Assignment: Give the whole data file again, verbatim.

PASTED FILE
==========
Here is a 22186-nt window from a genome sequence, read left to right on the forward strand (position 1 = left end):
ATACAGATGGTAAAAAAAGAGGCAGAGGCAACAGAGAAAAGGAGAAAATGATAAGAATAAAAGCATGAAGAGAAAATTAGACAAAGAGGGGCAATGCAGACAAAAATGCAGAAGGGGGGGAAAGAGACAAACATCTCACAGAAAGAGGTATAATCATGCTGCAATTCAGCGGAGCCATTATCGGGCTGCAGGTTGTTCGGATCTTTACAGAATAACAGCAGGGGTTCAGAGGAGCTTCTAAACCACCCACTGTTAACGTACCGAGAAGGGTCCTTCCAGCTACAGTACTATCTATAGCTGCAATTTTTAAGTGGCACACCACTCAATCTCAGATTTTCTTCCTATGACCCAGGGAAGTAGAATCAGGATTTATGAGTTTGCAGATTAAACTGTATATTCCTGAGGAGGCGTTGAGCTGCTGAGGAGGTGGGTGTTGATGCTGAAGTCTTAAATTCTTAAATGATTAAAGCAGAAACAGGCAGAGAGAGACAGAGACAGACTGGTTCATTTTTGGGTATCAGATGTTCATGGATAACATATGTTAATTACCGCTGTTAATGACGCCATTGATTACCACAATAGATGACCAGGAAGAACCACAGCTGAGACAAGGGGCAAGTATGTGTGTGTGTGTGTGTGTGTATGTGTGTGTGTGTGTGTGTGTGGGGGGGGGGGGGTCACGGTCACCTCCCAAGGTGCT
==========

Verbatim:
Here is a 22186-nt window from a genome sequence, read left to right on the forward strand (position 1 = left end):
ATACAGATGGTAAAAAAAGAGGCAGAGGCAACAGAGAAAAGGAGAAAATGATAAGAATAAAAGCATGAAGAGAAAATTAGACAAAGAGGGGCAATGCAGACAAAAATGCAGAAGGGGGGGAAAGAGACAAACATCTCACAGAAAGAGGTATAATCATGCTGCAATTCAGCGGAGCCATTATCGGGCTGCAGGTTGTTCGGATCTTTACAGAATAACAGCAGGGGTTCAGAGGAGCTTCTAAACCACCCACTGTTAACGTACCGAGAAGGGTCCTTCCAGCTACAGTACTATCTATAGCTGCAATTTTTAAGTGGCACACCACTCAATCTCAGATTTTCTTCCTATGACCCAGGGAAGTAGAATCAGGATTTATGAGTTTGCAGATTAAACTGTATATTCCTGAGGAGGCGTTGAGCTGCTGAGGAGGTGGGTGTTGATGCTGAAGTCTTAAATTCTTAAATGATTAAAGCAGAAACAGGCAGAGAGAGACAGAGACAGACTGGTTCATTTTTGGGTATCAGATGTTCATGGATAACATATGTTAATTACCGCTGTTAATGACGCCATTGATTACCACAATAGATGACCAGGAAGAACCACAGCTGAGACAAGGGGCAAGTATGTGTGTGTGTGTGTGTGTGTATGTGTGTGTGTGTGTGTGTGTGGGGGGGGGGGGGTCACGGTCACCTCCCAAGGTGCT